Free toys and allowance. Krejci isn’t investing their influencer money just yet, but plans to after hitting a target number. She also didn’t want to lock up the money in a college fund without knowing what path her daughter might take. “I didn’t finish college,” she says. “I don’t know that college is really the way to go these days. I don’t want to make her do something that isn’t in alignment with her character. If you want to go to college, cool. But it’s your choice.”

But a gig as an influencer doesn’t just yield checks. Another thing parents have to contend with is that being an influencer can be a pipeline for free gifts and swag that, when heaped on a child at an early age, can send the wrong message. “We’re hitting a period right now where every time we go somewhere, Norah asks for a free toy,” Krejci says. To curb that, Norah’s parents have pulled back on automatically giving her free swag. “We started with the whole box,” she says. “But then that dopamine hit is gone, and you need another box of toys. So what we do now is trickle them in, and we also give her a weekly allowance of $5.” That gives her the opportunity to pay for a toy if she really wants it.

All this assumes, of course, that Norah is on her best behavior. “You can’t be a saucy brat and get free toys,” Krejci says. “Good girl plus allowance equals semi-grounded at 4–as grounded as she can be.”

Income: Less than $10,000 a month
Spending: College fund, IRA, trust fund, charity, and my daughter can access her money whenever she wants

An influencer herself, Mai Nguyen-Miyoshi knew when it was time to start monetizing her 7-year-old daughter Zooey’s Instagram account. “We thought it was only fair to start charging brands who were using our photography for their own marketing purposes,” says Nguyen-Miyoshi. As those deals got bigger–Zooey now has 142,000 followers–she signed with a management agency.

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Despite her age, Zooey is kept in the loop as much as possible: She knows which photos are being posted and sometimes even helps with the text posted to her Instagram stories. Nguyen-Miyoshi lets her choose between potential outfits and even shows her select comments. “We are very transparent about the whole process with her,” Nguyen-Miyoshi says. “Zooey doesn’t look at all the notifications, but I monitor [them] very closely, and when there is a really nice standout comment, we share that with her.” Zooey also knows that if she receives free products from brands, they may need to post about it. “She understands that we need to thank the brands for sending her these things, and we talk about why it’s important that we might need to take a video or pictures of the items for her Instagram,” Nguyen-Miyoshi says. “She’s learning a lot about business from an early age.”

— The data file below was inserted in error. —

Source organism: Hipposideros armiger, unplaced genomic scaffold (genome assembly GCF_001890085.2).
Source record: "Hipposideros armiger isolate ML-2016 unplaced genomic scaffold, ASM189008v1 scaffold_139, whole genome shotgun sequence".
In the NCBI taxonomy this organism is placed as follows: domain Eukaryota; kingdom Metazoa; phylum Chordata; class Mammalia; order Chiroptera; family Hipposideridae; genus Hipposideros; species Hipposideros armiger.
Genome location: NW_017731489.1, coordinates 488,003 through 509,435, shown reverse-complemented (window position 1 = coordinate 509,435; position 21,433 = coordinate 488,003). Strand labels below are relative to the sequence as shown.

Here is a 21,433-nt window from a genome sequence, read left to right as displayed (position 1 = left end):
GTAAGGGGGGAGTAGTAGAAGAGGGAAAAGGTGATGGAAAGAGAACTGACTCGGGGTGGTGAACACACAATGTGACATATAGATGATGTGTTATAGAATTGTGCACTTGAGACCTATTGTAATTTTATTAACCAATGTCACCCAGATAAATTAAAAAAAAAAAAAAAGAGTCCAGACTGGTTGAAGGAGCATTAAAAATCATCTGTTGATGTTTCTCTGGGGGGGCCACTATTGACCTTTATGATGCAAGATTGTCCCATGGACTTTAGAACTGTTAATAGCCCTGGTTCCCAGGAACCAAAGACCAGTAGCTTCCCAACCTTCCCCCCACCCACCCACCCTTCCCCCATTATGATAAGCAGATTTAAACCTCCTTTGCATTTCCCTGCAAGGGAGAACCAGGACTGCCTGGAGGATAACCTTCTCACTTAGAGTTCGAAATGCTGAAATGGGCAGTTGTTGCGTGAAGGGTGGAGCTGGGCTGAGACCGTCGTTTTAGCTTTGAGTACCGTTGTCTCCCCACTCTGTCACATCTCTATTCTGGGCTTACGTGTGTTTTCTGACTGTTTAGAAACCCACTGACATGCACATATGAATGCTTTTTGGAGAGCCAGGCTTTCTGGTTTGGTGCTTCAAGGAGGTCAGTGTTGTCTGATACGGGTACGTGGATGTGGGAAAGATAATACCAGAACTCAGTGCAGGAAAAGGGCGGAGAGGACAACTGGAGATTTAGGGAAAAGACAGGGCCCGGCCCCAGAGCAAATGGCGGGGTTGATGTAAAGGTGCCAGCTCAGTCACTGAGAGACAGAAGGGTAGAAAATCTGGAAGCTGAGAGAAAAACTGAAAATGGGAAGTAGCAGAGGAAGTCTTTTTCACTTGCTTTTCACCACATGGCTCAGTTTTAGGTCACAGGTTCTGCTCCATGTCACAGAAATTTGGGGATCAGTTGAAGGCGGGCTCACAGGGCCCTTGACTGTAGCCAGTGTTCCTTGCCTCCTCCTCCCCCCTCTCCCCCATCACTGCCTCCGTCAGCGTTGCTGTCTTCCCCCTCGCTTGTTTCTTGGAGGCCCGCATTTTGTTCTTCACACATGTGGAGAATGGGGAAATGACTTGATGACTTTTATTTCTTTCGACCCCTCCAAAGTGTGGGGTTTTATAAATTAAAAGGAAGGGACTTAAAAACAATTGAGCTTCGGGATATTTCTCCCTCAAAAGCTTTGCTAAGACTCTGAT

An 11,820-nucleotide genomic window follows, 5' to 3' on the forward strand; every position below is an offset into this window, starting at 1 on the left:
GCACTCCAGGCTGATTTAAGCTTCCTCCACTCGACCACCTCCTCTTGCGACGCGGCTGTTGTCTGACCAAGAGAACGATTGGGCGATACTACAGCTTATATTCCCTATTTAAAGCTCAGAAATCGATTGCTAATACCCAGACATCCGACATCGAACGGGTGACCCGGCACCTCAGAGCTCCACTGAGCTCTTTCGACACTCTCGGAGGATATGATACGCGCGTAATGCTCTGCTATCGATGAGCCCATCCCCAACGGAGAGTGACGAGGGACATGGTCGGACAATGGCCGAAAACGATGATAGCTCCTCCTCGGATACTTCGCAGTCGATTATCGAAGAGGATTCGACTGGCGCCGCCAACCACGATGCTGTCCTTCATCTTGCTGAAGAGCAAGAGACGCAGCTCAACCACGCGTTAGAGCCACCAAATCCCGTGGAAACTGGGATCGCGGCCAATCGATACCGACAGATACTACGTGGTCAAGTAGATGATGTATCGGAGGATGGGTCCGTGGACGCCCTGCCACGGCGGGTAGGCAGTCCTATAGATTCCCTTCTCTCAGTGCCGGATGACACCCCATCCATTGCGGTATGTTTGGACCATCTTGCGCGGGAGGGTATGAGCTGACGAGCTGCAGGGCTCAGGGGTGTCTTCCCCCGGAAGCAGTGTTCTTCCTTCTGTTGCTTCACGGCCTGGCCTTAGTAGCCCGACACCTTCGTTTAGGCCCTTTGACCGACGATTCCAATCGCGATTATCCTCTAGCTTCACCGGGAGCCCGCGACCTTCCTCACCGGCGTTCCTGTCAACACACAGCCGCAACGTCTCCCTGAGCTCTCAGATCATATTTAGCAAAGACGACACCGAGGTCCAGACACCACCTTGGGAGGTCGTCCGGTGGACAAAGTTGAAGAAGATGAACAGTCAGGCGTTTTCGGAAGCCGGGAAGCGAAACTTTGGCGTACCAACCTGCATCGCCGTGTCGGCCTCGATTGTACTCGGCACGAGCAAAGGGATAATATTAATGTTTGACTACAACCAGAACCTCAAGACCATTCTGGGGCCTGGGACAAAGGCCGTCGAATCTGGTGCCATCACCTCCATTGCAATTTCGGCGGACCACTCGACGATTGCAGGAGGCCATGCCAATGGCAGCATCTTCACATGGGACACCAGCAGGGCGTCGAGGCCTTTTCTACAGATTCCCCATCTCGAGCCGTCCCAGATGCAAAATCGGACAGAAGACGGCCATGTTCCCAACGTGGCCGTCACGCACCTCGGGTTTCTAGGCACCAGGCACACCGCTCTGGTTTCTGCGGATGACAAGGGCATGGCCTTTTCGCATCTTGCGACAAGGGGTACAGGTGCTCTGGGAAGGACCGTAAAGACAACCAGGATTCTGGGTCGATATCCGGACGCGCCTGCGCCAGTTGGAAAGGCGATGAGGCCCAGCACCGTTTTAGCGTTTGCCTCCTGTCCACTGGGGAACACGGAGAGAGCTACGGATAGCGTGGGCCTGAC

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A post shared by Zooey Miyoshi (@zooeyinthecity) on

Nguyen-Miyoshi declined to share how much Zooey’s account brings in each month, though she said it was below $10,000. “Our digital manager keeps a spreadsheet so that we have full transparent access and a view of what programs we’re taking on and how much we’re being paid,” she says. “But I don’t obsess over it, because it is money Zooey earns, and it goes immediately into her savings.” Part of the money goes towards Zooey’s college fund, and part of it into an IRA.

We don’t need to dip into her accounts. It helps that the family has multiple sources of income and doesn’t need to dip into Zooey’s accounts. “Our family is taken care of through my work as a freelance social media consultant and Zooey’s father’s work as a sales associate,” says Nguyen-Miyoshi. “There is no pressure to split proceeds from her work or have her making money to fulfill a specific goal.” Since Zooey is also a model, Nguyen-Miyoshi was required to put 15% of her modeling earnings into a trust, as per the Coogan law, which helps protect child performers. Kids with a Coogan account will have access to their money at the age of 18.

Unlike some other kid influencers, Zooey can access her money at any time, though she has yet to use it. She keeps cash gifts from family members in a piggy bank but doesn’t really spend that either, Nguyen-Miyoshi says. When she receives free brand swag she doesn’t want, her parents encourage her to donate it or give it away to family and friends. “We often remind Zooey that she is very lucky to receive these gifts, and that it is not a normal thing for other kids her age,” Nguyen-Miyoshi says. They also donate to the nonprofit Baby2Baby and are working on teaming up with other influencers for a more consistent giveback effort.